Klondike Joe Boyle was a Yukon Lumberjack Commando Secret Agent who managed a Stanley Cup hockey team, outfitted a World War I machine gun company, received astronomically high military honors from England, Canada, France, Romania, and Russia, stole the Romanian crown jewels from a vault in Moscow, hijacked a train, probably banged a Romanian princess, and once fought a shark in hand-to-hand combat armed with nothing more than a hunting knife.
I know it’s been a while since I’ve posted anything on here, but how’s that sound for a comeback?
Joseph Whiteside Boyle was born on November 16, 1867 in Toronto, Ontario. His dad bred racehorses in a town called Woodstock, and his super-loaded parental units had a bitchin-ass huge farm where young Joe could spend his days swimming, riding horses, shooting guns up in the air for no reason at all, and discovering how many times he had to bash a Maple tree with his boner before the trunk would explode into a stack of identical two-by-fours and a jar of Aunt Jemima’s. When he was 17, Joe went on a business trip to New York City with his father, and while they were hanging out there Joe went down to the docks and made friends with a salty, badass old sea captain. The captain was like, “hey buddy, wanna go spend the next three years on a wooden sailing ship in the middle of the goddamn Atlantic”, and Joe was like, “fuck yeah”, so he jumped on the ship immediately and had some random nearby dude bring a letter to Joe’s dad saying, basically, “hey, I’m a sailor now, so don’t wait up for me.”
Even though he probably hadn’t been on a shitload of boats in his lifetime, Joe Boyle immediately endeared himself to the crew when he chucked a knife between his teeth and jumped overboard in the middle of a thunderstorm to save a shipmate who was being eaten by a motherfucking shark. A few years later, Boyle survived a nasty shipwreck and ended up being washed ashore in Cork County, Ireland, and because he had no cash to buy a trip home he ended up working as a Cork County tour guide for several months until he could save up the dough. I can’t imagine it’s an incredibly easy job to become a tour guide in a foreign country you only visited because your ship was demolished by gigantic ship-murdering rocks, but when you’re talking about a dude who knife-fights fucking sharks and crawls his way out of devastating shipwrecks I guess you have to readjust your expectations for what would be considered impossible.
Boyle eventually earned enough cash to get back to NYC, and when he got there he ended up marrying a woman he’d known for less than a week – because if there’s one thing that kind of defines Joe Boyle, it’s that when he saw or thought of something he wanted, he went after it one thousand percent. Building a life in New York City, Boyle started an animal feed business, had seven kids (!), and managed a boxing club full of up-and-coming boxers.
Well I guess Boyle’s marriage flamed out like a supernova, because when word came down in 1897 that gold had been discovered in the Yukon, Boyle left his family behind, divorced his wife, and went out on an insane life-threatening overland journey to take part in the Klondike Gold Rush. Leaving his family with his business, Boyle and an Aussie boxer named Frank Slevin became some of the first men to survive a hellaciously-terrifying frozen passage known as White Pass, making money along the way by setting up Fight Club style boxing exhibitions and earning cash with their ability to face-punch jackholes for sport. When the two men arrived in Dawson City, Yukon, they had 22 dollars between them.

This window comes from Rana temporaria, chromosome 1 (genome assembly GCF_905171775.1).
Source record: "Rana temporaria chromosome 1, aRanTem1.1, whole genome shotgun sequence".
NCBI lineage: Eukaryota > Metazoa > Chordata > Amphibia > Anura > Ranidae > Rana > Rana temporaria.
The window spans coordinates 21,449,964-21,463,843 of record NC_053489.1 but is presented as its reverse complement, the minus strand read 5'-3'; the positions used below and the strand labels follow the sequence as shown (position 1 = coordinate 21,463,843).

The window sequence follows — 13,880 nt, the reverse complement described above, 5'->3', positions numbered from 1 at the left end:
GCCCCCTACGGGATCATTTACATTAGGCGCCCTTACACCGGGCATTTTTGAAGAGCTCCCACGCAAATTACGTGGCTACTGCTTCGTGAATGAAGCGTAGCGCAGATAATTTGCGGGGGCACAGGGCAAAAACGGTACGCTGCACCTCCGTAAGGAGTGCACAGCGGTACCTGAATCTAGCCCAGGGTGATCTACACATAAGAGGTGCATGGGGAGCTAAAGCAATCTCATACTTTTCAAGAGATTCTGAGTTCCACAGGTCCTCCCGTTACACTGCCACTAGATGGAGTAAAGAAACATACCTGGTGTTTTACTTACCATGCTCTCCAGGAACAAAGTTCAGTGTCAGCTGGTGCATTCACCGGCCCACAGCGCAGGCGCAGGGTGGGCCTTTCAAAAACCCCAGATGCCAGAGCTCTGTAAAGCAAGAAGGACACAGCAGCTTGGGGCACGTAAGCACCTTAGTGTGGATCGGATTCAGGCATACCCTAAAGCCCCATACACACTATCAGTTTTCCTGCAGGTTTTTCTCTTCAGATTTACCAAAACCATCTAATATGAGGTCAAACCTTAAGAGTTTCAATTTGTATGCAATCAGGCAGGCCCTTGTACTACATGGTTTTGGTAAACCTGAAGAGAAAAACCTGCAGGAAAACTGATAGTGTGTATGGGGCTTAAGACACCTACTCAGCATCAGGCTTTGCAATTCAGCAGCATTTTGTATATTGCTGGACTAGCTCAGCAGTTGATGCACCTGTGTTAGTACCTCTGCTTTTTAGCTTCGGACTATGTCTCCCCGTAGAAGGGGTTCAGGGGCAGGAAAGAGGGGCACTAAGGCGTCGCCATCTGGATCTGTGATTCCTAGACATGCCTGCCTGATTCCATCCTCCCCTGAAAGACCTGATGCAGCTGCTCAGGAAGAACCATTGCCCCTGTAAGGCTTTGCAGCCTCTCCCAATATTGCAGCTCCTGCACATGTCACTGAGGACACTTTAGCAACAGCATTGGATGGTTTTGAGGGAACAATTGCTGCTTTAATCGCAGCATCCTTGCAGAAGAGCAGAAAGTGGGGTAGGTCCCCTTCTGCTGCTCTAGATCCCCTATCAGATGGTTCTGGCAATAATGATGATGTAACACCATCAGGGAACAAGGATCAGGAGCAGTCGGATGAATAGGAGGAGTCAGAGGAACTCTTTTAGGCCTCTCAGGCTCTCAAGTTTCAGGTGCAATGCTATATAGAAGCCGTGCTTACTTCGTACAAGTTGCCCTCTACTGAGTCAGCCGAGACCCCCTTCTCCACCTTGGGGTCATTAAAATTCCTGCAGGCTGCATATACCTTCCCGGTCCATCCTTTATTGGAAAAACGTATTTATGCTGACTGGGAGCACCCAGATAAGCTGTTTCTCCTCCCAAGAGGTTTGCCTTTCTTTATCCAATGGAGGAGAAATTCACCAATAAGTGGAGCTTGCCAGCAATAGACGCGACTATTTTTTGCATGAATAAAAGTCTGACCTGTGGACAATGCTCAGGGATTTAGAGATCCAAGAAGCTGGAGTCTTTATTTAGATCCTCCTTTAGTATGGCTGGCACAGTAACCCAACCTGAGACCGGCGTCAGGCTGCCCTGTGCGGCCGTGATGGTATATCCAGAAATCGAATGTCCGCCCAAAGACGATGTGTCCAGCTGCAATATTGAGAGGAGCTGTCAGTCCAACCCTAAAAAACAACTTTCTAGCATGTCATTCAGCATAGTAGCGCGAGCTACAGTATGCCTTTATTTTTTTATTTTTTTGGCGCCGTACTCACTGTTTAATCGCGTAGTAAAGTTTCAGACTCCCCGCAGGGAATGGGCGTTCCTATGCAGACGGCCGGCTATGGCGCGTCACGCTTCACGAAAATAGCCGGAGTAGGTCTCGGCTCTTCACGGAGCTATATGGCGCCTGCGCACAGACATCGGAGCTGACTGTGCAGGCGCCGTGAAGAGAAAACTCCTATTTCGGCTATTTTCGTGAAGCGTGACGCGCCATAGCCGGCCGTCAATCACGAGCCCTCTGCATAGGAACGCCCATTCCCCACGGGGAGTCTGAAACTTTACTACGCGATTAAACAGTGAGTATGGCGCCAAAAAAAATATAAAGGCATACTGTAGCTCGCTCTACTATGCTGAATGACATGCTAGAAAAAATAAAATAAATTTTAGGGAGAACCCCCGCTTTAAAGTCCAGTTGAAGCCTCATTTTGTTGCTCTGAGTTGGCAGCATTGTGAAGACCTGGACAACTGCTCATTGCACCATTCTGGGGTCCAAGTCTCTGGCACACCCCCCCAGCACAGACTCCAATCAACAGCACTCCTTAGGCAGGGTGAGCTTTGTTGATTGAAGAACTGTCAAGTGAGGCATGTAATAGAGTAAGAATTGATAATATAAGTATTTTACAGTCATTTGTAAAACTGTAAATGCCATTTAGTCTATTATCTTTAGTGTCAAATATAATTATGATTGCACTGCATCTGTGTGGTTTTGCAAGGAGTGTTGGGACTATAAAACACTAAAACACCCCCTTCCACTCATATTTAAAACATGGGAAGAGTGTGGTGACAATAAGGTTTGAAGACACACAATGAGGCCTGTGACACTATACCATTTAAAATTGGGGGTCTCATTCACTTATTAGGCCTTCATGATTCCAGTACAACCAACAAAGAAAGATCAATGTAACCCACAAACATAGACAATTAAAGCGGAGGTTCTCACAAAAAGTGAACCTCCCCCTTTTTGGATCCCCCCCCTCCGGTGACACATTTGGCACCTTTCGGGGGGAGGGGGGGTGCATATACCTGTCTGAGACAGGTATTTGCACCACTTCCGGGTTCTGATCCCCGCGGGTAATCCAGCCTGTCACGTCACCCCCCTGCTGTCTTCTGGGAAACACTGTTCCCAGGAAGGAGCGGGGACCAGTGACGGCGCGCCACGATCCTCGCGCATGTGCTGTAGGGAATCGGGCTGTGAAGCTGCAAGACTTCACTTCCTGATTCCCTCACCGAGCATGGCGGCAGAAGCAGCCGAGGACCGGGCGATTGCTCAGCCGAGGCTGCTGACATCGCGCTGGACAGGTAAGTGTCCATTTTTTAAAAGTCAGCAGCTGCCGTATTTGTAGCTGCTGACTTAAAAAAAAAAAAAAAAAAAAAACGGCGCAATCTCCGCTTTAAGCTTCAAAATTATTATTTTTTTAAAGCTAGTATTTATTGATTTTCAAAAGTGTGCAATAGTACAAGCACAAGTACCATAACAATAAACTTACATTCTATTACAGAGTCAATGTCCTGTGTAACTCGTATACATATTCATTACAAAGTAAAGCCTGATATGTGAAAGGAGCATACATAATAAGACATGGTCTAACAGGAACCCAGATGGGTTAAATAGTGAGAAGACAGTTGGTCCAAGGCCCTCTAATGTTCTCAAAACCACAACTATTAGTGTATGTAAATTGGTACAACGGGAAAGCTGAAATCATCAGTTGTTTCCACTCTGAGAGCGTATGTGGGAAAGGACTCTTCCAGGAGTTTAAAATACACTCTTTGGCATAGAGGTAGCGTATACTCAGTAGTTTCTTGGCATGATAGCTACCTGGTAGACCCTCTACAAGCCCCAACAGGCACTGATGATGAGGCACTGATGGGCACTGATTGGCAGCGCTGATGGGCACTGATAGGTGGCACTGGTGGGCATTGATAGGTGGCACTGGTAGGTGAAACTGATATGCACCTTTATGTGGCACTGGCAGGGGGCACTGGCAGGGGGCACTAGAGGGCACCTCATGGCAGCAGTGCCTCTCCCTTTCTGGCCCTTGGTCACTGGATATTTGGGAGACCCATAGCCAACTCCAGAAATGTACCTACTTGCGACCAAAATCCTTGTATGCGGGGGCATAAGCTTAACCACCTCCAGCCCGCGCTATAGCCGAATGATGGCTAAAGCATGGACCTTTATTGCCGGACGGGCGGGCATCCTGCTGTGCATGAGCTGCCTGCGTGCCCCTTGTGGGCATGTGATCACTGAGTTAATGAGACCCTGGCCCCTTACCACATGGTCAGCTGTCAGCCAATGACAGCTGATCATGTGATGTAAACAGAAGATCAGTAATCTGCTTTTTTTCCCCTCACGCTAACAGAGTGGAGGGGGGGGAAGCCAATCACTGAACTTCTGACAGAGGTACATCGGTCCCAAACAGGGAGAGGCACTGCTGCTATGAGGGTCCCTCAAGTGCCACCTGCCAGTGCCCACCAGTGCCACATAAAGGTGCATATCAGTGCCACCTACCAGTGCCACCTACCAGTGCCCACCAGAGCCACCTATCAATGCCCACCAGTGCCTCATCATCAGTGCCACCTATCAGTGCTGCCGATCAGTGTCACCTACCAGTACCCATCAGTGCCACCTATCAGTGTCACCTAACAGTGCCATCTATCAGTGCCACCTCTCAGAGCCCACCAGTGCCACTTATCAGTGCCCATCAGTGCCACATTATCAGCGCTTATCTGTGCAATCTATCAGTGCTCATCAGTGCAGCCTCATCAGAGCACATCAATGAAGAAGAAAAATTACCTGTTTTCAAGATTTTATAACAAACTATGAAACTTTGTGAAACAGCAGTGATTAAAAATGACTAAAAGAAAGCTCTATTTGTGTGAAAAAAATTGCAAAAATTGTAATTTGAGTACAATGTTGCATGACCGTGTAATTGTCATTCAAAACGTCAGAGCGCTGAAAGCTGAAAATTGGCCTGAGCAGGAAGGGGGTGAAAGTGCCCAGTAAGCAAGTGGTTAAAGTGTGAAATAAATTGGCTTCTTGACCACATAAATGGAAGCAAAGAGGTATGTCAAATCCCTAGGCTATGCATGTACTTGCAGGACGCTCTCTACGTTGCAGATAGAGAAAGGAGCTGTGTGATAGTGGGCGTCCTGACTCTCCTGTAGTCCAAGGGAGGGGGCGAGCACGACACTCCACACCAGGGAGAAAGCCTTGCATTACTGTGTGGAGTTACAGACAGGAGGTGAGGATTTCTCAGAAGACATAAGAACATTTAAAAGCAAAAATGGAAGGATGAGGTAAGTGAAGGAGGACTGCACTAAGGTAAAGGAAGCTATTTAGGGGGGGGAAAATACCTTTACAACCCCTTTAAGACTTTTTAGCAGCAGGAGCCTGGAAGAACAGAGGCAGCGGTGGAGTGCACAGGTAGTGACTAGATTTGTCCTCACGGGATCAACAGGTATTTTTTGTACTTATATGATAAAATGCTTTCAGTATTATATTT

By the time they left, they’d both be up to their balls in Klondike Gold.
badass Klondike cowboy bar
Living in a cowboy-style frontier town in the middle of a mountainous, unsurvivable permafrosted glacier, Joe Boyle scrounged cash by working as a manual laborer, boxer, and horse jockey, then blew all that cash on his attempt to try and mine some of the gold that was hidden underneath several feet of rock and ice at the top of a snow-covered mountain. He tried panning for gold, but that didn’t really work out, so instead he decided to use a technique called dredging, which is where you build a huge-ass machine that drags the river bed and sifts out more gold than any one man could pan by hand. Naturally, this worked, Boyle found gold, used that gold to buy a logging business, set up a hydroelectric power plant, and become so goddamn rich that he was known as “The King of the Klondike”. Not bad, especially when you consider that the vast majority of people who tried their hand in the Klondike Gold Rush either froze to death or went broke.
A rabid sports fan and endless promoter, in 1905 Klondike Joe put together a crew of hockey players and took them all the way to Ontario to play for the Stanley Cup. Which sounds bizarre as shit, but back in this time basically any jackass team could challenge the champs for the Cup, which is such an awesome concept that I kind of wish it was still the way shit went down today. Could you imagine some beer league pub team from outside Edmonton drunkenly challenging the Pens to a best-of-seven, only to have their team captain barf on Sydney Crosby halfway through the first period? I’d finally fucking pony up for Center Ice if they aired shit like that.
The Dawson City Nuggets.
Klondike Joe is the guy seated in the middle.
Anyway, the insane thing here is that Dawson City is 4,000 miles from Ottawa, and this is a trip that was going to be undertaken through vastly uncharted territory at a time before the automobile was invented. It took the Dawson City Nuggets 23 days to reverse-Oregon-Trail their shit over mountains, rivers, and forests, traveling by dog sled, train, steamer ship, and then train again. They battled seasickness, rain, and iced over roads in an epic journey just for the chance to challenge one of the most unbeatable super-teams in hockey history, and the sheer determination involved was impossibly epic.
The route. It's basically the Oregon Trail in reverse,
undertaken by men whose parents were old enough to have made the original Trail ride.
The Nuggets got the shit kicked out of them, naturally, because how much gas can you have left in the tank when you’ve been riding a fucking dog sled for three weeks and then hurling over the side of a steamer ship. In a best-of-three series, the Dawson City Nuggets lost the first game 9-3, but made up for it by getting into a shitload of fights on the ice and having a few of their players ejected – from a hockey game – for being too violent. They lost the second game 23-2, which to this day is still the record for the worst defeat in the history of the Stanley Cup. Ottawa’s star was Frank McGee, whose 14 goals is still an NHL record for most goals in a Stanley Cup series. McGee was a badass himself – he was one of the original nine members of the Hockey Hall of Fame, but was killed in action in France a few years later, fighting the Germans in World War I.